This is actually very important for a few reasons. First, the manga does not give Yhwach the opportunity to clearly state his goals at this time. It’s important that before someone says I’m somehow spoiling something, this is not a comment on the content of the manga or anything Yhwach did in it. Rather, what I’m saying is that this particular scene doesn’t exist in the manga and conveys his goal at a chronological point in the series that I think makes sense. In my opinion, that is the most reasonable ambition among the ambitions of the villains throughout BLEACH. Every other major villain in the series (Ginjo, Aizen) rebels against something they feel incapable of subduing themselves. In Aizen’s case, this is also the Soul King, but his pursuit of power seems relatively indiscriminate; it’s not that he particularly hates the Soul King, but more that he hates the idea of blindly following a “thing” when he has the potential to overcome it and become a being worthy of living beyond someone’s control.
All of this along with the additional scenes of Ichigo’s training makes me think that BLEACH will make a clear effort to devote more screen time to developing the lore surrounding the Soul King, especially regarding to the events of the current section. Much of that lore and expansion is only found in a few BLEACH novels that take place chronologically after the manga and are of questionable canonicality. Combining those things together here would actually make the story more cohesive and make Yhwach feel less constrained by his ambitions. Also, this is just a side note, but I find it quite interesting that the Quincy spirit weapon 1000 years before the series started (obviously 2001) was a submachine gun.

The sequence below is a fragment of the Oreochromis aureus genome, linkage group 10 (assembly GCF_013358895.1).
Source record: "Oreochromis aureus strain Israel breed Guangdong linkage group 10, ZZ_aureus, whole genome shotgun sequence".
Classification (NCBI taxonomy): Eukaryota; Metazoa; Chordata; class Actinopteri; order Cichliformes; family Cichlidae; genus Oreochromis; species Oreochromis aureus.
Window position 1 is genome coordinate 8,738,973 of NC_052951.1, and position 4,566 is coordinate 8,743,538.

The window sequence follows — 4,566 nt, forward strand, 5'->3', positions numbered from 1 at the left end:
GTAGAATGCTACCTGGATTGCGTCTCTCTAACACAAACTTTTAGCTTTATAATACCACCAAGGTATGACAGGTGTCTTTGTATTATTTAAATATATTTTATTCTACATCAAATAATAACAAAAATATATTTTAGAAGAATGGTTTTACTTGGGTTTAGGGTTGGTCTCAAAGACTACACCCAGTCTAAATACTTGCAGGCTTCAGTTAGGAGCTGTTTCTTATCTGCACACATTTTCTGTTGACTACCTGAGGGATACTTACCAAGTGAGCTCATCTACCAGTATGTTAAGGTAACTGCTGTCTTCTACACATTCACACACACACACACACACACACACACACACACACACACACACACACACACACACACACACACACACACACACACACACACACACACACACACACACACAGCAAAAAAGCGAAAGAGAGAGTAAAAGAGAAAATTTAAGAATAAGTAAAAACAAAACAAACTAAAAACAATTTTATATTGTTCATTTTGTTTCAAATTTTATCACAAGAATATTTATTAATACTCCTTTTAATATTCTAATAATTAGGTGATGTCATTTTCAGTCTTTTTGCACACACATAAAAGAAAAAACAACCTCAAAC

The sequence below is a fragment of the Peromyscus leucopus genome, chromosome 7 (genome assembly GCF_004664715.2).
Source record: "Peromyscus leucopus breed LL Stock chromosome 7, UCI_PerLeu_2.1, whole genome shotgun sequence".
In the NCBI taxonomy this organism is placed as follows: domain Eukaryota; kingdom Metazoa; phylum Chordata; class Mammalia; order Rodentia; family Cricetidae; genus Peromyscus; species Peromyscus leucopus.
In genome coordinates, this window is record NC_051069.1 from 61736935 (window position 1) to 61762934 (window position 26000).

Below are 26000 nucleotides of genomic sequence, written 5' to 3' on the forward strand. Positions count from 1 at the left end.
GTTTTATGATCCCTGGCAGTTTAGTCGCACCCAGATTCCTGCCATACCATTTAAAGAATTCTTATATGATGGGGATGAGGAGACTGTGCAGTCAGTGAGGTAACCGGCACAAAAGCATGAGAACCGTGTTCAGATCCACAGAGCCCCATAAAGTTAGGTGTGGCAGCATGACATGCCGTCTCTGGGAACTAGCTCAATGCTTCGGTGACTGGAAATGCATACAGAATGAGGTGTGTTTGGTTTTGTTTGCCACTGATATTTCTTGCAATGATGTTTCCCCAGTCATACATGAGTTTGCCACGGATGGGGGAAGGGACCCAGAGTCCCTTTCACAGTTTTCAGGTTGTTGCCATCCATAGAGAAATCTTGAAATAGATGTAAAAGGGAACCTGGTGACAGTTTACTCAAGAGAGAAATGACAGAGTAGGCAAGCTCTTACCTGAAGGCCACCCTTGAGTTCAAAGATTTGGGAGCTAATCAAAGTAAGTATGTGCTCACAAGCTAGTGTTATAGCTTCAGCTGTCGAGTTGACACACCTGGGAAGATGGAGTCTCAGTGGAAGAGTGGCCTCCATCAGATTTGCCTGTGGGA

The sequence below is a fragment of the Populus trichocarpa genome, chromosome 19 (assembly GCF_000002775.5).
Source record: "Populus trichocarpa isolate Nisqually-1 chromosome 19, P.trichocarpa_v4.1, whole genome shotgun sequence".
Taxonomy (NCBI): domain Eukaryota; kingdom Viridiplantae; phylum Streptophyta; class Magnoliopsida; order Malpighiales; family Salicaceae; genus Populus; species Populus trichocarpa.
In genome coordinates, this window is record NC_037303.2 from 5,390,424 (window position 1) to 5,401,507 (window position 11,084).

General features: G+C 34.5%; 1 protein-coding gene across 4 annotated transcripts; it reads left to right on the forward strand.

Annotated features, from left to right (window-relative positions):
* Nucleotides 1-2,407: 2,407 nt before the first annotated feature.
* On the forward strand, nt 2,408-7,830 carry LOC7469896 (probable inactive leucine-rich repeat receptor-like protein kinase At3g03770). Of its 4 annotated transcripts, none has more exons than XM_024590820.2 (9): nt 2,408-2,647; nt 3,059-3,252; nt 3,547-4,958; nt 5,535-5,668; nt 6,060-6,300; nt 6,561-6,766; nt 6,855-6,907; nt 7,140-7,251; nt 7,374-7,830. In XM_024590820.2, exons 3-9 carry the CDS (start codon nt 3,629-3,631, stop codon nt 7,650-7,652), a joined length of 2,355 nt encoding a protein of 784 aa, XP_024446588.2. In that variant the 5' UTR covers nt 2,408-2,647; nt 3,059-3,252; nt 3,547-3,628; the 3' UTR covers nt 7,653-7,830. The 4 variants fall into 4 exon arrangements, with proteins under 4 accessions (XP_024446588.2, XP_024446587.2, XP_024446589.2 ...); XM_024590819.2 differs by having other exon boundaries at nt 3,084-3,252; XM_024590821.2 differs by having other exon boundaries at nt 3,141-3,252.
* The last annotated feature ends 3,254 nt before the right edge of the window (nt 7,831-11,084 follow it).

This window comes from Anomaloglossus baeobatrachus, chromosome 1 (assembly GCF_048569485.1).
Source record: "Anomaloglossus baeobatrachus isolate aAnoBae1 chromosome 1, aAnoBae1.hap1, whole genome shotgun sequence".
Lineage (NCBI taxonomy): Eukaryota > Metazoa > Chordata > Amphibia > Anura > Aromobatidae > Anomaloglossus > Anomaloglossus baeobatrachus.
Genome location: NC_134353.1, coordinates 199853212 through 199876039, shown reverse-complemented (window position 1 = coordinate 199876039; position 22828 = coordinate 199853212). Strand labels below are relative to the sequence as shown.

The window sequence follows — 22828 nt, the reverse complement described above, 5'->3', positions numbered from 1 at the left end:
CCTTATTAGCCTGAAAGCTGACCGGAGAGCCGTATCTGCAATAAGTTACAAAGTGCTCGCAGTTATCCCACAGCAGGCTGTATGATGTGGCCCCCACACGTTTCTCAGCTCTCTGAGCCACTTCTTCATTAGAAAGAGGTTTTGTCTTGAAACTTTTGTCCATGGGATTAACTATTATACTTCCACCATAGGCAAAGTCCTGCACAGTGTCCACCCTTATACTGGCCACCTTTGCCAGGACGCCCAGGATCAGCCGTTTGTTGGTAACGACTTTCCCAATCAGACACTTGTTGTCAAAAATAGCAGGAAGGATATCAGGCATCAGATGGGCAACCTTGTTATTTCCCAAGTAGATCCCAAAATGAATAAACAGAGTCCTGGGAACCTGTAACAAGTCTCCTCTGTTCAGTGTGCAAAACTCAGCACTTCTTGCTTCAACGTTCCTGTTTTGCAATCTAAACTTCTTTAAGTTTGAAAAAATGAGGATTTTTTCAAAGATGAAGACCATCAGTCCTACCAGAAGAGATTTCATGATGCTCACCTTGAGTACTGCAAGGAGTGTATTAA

Oestsu’s incredible skill
Now the good part. Oetsu is truly a dream to watch fight and the anime really gives him the treatment he deserves. This part of the anime is almost a panel-for-panel adaptation of the manga with one minor change. In the manga Tenjiro Kiriji (the hot spring guy) fights first, followed by Senjumaru Shutara (the fight happens in the anime the same as in the manga). Senjumaru certainly fought well (and I’m a sucker for anime warriors that use cloth, string, string, etc.) but Oetsu stole the show. His walk after taking down Lille Barro might be my favorite scene in the entire anime.